Editor’s Note: NYC Dads Group member Larry D. Bernstein writes this post about how he handled the Christmas season while growing up Jewish. Enjoy and happy holidays to all.
I love Christmas lights. Always have.
Kind of ironic, right? After all, I’m Jewish and therefore, I don’t celebrate Christmas. Yet, it’s hard to avoid Christmas and all that goes with it. Between the advertisements, television shows, music, etc., Christmas is everywhere. However, for me, Christmas is just another day.
And that is why at this time of the year, I feel very much like a minority, an other and an outsider. These days that fact does not bother me, but that was not always true.
When I was a kid, I was jealous of those who celebrated Christmas. There were presents, Christmas trees, and stockings hanging on the mantle. What kid wouldn’t want that? Even more than all the festivities, celebrating Christmas was being part of the fabric of society and being just like everyone else.
It wasn’t really Santa Claus that interested me. My mother took care of that early on.
“Santa Claus won’t bring me presents ’cause I’m Jewish, right?”
“You don’t need Santa Claus. I’ll bring you presents.”
And that was that. Good enough for me. While the legend of Santa seemed jolly and fun, by the time I got to thinking he wasn’t going to visit me because of my religious affiliation, I was more interested in the presents. And I was going to get them anyway.
But that didn’t take away the otherness. Everything was closed, nothing was on television – remember it was the prehistoric days before cable and the internet – and I was bored. Even worse, I was sure everyone else was inside enjoying a beautiful and perfect holiday just like on the television shows I watched.
One year my mom made an impromptu Christmas Eve party for my brother and I. I’m not sure where my older brothers or my dad were. Anyway, the only thing I remember was we had snacks including peanut M&Ms. It wasn’t fancy, but it was a nice surprise. And for one Christmas Eve, I didn’t feel so left out.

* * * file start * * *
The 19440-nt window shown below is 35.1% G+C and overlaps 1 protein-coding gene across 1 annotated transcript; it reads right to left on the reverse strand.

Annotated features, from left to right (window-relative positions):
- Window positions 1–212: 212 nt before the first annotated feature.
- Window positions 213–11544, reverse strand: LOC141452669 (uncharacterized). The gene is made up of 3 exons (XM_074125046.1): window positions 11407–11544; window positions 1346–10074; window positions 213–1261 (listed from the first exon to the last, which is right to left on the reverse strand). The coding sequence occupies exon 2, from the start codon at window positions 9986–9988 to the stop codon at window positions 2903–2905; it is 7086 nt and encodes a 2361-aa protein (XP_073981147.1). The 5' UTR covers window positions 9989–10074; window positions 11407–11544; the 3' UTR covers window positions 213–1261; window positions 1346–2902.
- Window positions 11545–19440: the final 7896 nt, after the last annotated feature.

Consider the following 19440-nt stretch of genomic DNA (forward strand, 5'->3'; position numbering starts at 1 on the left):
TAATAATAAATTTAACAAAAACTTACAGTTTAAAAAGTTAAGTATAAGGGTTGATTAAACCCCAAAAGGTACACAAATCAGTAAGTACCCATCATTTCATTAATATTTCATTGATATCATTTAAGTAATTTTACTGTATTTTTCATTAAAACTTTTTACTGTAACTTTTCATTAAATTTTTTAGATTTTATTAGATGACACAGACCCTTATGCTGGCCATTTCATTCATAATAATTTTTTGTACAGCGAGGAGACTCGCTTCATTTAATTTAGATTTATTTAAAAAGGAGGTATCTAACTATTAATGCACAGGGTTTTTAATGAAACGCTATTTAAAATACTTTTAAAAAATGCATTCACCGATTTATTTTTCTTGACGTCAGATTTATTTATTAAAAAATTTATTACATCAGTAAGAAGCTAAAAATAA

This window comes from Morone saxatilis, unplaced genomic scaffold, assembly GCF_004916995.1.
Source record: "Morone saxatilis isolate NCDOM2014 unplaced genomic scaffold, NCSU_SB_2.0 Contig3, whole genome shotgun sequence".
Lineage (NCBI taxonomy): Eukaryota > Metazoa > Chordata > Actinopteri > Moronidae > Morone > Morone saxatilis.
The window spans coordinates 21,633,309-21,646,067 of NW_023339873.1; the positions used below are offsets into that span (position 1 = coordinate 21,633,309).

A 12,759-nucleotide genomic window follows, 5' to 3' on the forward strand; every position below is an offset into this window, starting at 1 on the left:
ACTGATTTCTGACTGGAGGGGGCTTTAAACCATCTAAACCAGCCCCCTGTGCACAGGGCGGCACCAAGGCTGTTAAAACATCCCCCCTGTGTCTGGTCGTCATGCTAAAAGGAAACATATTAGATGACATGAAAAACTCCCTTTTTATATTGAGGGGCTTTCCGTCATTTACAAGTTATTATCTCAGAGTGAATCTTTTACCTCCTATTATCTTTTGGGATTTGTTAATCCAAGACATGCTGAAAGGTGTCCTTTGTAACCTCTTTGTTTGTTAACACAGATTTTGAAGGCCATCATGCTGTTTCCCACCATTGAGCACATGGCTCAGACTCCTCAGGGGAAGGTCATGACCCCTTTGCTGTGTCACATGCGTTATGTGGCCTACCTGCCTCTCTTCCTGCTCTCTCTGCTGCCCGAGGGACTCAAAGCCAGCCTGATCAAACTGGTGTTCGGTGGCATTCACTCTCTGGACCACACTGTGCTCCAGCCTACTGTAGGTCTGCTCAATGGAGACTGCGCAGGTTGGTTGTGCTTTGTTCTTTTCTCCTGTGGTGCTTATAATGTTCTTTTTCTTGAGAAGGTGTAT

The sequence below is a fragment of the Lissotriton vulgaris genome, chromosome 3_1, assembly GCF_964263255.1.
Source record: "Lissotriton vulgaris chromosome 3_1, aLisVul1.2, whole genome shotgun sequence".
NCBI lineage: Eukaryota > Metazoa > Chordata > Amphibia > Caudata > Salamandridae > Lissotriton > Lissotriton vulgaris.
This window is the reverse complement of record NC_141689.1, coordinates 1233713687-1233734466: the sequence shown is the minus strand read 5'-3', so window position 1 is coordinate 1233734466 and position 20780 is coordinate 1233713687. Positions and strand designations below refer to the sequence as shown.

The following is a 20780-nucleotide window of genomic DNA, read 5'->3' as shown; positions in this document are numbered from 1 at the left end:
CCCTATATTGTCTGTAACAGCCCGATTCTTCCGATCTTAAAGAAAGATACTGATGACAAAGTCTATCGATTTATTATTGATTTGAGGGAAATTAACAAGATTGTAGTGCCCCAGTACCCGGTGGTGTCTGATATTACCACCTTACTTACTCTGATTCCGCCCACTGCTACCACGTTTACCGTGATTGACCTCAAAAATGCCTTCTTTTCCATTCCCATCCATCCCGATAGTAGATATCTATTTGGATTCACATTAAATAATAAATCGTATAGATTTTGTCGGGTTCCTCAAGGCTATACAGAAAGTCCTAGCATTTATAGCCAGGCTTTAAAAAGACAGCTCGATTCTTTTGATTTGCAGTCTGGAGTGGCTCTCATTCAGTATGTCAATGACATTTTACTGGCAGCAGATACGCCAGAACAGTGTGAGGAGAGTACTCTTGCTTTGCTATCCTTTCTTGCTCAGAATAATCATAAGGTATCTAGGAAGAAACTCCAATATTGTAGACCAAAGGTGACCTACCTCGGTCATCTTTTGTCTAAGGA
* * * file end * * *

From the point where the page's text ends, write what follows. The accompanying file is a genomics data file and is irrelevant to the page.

As I got older, I didn’t care as much about Christmas. I accepted it as a day that cemented my outsider status. When I was in my 20s, I started going to the Matzo Ball. I’m not sure who started the Matzo Ball, but whoever did was a genius. It’s a dance party for Jewish singles that’s held every year on Christmas Eve, and there are a bunch of them around the country.
I was never really into the club/dance party sort of scene, but I did enjoy getting out on Christmas Eve. And no, I never met a woman at the Matzo Ball with a pickup line of, “So, uh, I’m circumcised.” Anyway, I would have a few beers and maybe loosen up and dance a bit. It was really just an excuse to go out and hang out with the other ‘others.’
By the time I got married, I was more enmeshed in the Jewish world and knew less people who celebrated Christmas. I changed the channel when a Christmas song/television show came on. So, while Christmas and its trappings were still omnipresent, I was able to get away from them to some degree.
This break from the holiday had an interesting effect. I came to enjoy the holiday – in my own way. I actually like some of the songs – especially Bruce Springsteen’s version of Santa Claus is Coming to Town. I like the thought of families and friends gathering. Most of all, I like the fact that people are generally nicer to each other during this time of year.
When my children were young, Christmas worried me. As every parent knows, children’s shows are on all the time and when December hits, every show has the same theme: Christmas. Actually, that’s not true. About one show a week focuses on Hanukkah. All of a sudden, there’s a Jewish neighbor or friend. Anyway, I worried my children, like me, would feel left out.
Both boys have expressed such feelings to some degree. One way, I’ve handled this is telling the boys my mom’s story about bringing them presents. While this doesn’t remove the otherness, it reminds them that they aren’t being cheated.
Ultimately, acceptance is the only option. Christmas has some wonderful aspects to it even for those of us who don’t celebrate. This year my family will appreciate one of those aspects when we drive around on Christmas Eve and look at the lights.
To those who celebrate, Merry Christmas. To those who don’t, remember and appreciate all the wonderful holidays and traditions you do celebrate.
A version of this first appeared on Me, Myself and My Kids.
Photo: Lynn Friedman Jewish & Christian Mixed Marriage Holiday Decorations via photopin (license)